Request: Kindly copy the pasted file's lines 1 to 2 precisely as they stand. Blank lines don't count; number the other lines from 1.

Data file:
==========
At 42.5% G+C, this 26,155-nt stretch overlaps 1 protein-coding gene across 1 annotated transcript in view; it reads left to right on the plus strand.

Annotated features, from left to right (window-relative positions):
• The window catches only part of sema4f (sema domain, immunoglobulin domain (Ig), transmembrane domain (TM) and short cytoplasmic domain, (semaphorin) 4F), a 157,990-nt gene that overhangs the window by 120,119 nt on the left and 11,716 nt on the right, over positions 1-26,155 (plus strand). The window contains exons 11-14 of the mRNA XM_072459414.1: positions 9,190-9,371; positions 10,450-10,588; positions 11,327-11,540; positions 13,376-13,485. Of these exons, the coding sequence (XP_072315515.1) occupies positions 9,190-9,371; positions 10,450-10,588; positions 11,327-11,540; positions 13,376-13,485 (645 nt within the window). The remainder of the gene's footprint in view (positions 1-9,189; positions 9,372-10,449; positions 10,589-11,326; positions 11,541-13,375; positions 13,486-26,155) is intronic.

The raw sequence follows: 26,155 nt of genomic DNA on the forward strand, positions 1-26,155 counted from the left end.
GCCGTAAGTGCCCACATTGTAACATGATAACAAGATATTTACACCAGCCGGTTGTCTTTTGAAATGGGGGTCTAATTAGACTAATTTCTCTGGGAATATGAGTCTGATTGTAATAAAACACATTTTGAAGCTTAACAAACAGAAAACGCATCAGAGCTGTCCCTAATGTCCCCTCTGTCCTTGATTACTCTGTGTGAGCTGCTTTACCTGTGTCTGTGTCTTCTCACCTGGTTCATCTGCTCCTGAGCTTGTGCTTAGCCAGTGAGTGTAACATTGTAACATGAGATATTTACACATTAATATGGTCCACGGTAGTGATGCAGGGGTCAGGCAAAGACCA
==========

At 42.5% G+C, this 26,155-nt stretch overlaps 1 protein-coding gene across 1 annotated transcript in view; it reads left to right on the plus strand.

Annotated features, from left to right (window-relative positions):